Monex: Verbeterde marktstemming drukt op dollar

Monex: Verbeterde marktstemming drukt op dollar

British Pound US-dollar EUR
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Hieronder volgt een commentaar in het Engels van Ranko Berich, Head of Research bij Monex Europe op de Amerikaanse dollar, euro en het Britse pond.


Yesterday’s tentative dollar weakness accelerated into a broad retreat overnight as US equity markets rallied and investor risk appetite seemed to almost turn bullish, despite the ongoing global coronavirus pandemic. AUD, NOK, and NZD are the biggest winners among the G10 currencies. The S&P 500 closed more than 7% higher yesterday amid a global rally in equities, with the good mood continuing in Asia overnight. After concluding a meeting with US oil producers on Friday without any sign that a production cut had been seriously discussed, Donald Trump suggested a US production cut remained possible. The US President said he thought that production cuts “are automatic if you are a believer in free markets”, and that he would make a decision if asked by OPEC.


With the mood improving in global markets, the euro enjoyed another leg of strength against the dollar amid falling coronavirus cases in the eurozone. Despite the slowdown in cases, increases in Germany’s death toll are still significant, which may be concerning given Germany’s draft action plan to scale back their national lockdown. The Interior Ministry reportedly stated that public life may gradually resume while still keeping the average number of people infected by a single individual below one. In terms of data, German industrial production beat expectations this morning and increased 0.3% month-on-month compared to the expected 0.8% decrease. On a year-on-year basis, output decreased 1.2%, overshooting expectations of a 3.0% decrease and the prior reading of a 1.3% decrease. As the data period covers February, the reading may be interpreted as a slight improvement of German manufacturing output ahead of the virus shock, but because the lion’s share of the shock will be included in the March figures when the lockdown was imposed, any excitement about the current data would be misguided. Today is a big day for the EU finance ministers who will meet at 15:00 to discuss policy responses aimed at easing the outbreak’s economic impact. So far, the European Union has raised a €37bn fund to support the health system, small and medium-sized companies and the labour market. Among the currently evaluated measures are an unemployment insurance scheme, expansion of European Investment Bank loans to SMEs, European Stabilisation Mechanism credit lines, and so-called “coronabonds” that would allow debt liability to be shared among all EU countries and thus support countries with high debt premiums. The latter two options have caused a divide among the countries that have opened old wounds from the global financial crisis. Not only the size and breadth of today’s decision will be key for judging if the coordinated response will be effective in mitigating the economic impact caused by the virus outbreak, but the ease and extent to which the ministers will reach a consensus will send a message about the fate of the euro and the harmony of the European Union as a whole. For now, the euro is rallying strongly into this event, but such a rally could be unfounded should communication channels breakdown between ministers.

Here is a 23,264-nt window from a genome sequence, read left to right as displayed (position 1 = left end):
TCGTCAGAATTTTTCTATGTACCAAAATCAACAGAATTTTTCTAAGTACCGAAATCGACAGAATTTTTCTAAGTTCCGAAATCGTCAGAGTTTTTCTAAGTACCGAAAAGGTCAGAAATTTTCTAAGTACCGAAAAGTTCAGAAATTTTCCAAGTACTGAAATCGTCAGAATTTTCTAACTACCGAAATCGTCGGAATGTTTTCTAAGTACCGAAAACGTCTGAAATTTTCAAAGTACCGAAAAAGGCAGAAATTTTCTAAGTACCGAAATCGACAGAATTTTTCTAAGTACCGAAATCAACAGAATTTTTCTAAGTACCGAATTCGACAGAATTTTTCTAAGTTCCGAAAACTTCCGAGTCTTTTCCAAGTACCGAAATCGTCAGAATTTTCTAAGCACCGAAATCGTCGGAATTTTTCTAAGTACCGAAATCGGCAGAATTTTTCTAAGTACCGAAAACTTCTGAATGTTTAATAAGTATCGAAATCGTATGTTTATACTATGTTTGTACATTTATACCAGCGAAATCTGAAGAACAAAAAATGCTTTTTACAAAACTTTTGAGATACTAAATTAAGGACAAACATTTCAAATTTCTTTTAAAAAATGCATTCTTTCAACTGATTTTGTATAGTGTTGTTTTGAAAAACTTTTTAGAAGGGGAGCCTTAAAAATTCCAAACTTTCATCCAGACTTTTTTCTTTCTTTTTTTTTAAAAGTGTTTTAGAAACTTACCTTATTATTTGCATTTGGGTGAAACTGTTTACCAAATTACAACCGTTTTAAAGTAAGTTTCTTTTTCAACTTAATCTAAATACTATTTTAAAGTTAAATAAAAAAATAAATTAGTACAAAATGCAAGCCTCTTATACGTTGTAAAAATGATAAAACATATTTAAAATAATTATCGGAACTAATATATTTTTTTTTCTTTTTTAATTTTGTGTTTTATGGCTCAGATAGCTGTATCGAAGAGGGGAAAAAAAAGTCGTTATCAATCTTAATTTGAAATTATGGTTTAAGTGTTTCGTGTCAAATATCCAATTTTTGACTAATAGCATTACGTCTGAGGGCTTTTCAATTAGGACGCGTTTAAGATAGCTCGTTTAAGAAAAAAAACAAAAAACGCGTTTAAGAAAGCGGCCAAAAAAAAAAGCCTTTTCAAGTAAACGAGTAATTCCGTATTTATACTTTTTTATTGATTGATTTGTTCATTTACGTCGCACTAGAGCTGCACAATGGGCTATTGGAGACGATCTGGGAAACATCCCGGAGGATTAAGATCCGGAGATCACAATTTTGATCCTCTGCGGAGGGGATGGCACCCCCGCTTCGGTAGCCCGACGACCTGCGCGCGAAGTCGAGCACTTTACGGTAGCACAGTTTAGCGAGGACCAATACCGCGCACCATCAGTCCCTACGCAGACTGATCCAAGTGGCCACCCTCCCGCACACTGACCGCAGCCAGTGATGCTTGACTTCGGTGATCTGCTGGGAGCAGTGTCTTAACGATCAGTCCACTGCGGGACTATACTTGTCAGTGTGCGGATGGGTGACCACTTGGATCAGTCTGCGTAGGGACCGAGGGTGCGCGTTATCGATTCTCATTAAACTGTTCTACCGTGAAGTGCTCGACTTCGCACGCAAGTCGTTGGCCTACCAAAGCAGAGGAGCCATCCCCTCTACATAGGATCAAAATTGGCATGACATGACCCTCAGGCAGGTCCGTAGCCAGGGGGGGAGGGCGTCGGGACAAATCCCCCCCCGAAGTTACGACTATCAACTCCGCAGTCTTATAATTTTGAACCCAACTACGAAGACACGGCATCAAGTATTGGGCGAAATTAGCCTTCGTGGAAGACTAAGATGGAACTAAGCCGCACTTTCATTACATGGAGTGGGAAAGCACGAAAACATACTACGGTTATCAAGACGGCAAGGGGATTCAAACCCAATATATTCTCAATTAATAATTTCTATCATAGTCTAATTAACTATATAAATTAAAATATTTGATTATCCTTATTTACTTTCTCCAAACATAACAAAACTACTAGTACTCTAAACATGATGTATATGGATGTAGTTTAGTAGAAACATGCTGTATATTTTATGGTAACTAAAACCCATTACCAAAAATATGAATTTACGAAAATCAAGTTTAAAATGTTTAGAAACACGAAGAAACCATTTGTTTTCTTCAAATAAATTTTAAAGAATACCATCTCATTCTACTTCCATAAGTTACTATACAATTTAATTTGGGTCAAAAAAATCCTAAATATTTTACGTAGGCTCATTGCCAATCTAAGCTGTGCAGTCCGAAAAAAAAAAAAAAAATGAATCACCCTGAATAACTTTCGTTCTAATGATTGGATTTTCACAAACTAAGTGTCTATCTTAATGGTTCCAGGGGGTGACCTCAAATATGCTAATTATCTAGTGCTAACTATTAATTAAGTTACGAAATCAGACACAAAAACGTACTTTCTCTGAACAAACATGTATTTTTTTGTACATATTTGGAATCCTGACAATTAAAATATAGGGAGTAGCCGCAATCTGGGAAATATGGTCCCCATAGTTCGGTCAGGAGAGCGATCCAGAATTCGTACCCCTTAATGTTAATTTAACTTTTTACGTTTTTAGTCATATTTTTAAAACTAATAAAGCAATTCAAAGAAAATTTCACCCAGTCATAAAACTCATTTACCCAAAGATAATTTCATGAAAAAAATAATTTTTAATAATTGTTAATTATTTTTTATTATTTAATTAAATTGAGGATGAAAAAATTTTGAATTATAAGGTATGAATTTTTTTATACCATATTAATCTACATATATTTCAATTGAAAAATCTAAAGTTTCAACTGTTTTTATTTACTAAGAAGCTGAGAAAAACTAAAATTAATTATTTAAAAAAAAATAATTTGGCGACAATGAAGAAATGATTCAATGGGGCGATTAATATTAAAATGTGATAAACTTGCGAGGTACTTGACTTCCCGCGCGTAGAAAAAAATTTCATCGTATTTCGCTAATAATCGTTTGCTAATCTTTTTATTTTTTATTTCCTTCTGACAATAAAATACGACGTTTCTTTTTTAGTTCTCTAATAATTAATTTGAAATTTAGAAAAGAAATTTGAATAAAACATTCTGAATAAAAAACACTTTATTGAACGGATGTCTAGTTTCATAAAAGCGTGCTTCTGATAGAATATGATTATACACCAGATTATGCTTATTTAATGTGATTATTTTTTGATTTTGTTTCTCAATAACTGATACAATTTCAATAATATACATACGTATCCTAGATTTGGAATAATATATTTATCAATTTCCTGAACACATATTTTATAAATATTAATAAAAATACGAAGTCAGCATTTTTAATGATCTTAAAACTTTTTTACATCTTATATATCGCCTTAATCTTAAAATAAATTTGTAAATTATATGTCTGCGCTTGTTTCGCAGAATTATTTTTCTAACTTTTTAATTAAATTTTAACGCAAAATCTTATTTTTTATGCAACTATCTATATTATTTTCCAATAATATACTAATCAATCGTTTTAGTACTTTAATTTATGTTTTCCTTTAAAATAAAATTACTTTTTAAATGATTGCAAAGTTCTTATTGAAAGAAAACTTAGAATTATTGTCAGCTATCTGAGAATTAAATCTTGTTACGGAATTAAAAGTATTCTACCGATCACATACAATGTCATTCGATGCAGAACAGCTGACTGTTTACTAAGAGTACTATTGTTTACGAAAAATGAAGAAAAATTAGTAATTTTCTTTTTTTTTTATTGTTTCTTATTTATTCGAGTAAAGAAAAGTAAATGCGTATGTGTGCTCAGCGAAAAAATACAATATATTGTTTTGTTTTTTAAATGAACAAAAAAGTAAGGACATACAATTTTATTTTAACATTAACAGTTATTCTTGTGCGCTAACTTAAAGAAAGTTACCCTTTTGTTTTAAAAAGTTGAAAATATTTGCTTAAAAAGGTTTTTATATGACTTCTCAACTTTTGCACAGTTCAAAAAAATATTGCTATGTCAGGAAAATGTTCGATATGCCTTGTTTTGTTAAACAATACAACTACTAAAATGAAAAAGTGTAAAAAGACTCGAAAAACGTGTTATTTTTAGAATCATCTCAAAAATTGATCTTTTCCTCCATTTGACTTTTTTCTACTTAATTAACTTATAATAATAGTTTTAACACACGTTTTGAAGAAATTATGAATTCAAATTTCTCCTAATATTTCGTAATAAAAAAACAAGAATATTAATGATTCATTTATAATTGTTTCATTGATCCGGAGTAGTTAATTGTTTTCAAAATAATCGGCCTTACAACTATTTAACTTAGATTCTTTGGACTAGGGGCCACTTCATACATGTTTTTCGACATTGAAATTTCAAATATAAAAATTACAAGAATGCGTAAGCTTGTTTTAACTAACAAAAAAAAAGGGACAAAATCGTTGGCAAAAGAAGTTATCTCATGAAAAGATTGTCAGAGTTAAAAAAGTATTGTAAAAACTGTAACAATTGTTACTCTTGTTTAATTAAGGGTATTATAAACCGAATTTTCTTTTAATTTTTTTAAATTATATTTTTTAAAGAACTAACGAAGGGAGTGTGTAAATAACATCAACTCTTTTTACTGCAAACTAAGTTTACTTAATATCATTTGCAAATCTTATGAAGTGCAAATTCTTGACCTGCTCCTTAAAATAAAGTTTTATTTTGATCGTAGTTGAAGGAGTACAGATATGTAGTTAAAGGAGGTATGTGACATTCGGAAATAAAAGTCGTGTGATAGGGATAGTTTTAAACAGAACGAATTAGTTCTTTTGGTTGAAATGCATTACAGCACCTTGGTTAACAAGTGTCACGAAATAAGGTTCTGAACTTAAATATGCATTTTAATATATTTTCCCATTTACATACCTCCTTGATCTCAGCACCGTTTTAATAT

Sterling showed some resilience to the news that Boris Johnson had been taken to hospital on Sunday, and recovered over the course of yesterday, only to be put back on the defensive by the news that the Prime Minister had been admitted to intensive care. The secretary of state Dominic Raab will assume Johnson’s responsibilities as required. Details on the Prime Minister’s condition and exactly which duties will be assumed by Raab were scarce, although it was made clear that the admission to intensive care was as a precaution, and that Johnson had not been ventilated. Yesterday’s data included the news that car sales had plunged in March by 44% compared to a year earlier, consistent with other data showing a rapid and large decline in consumption.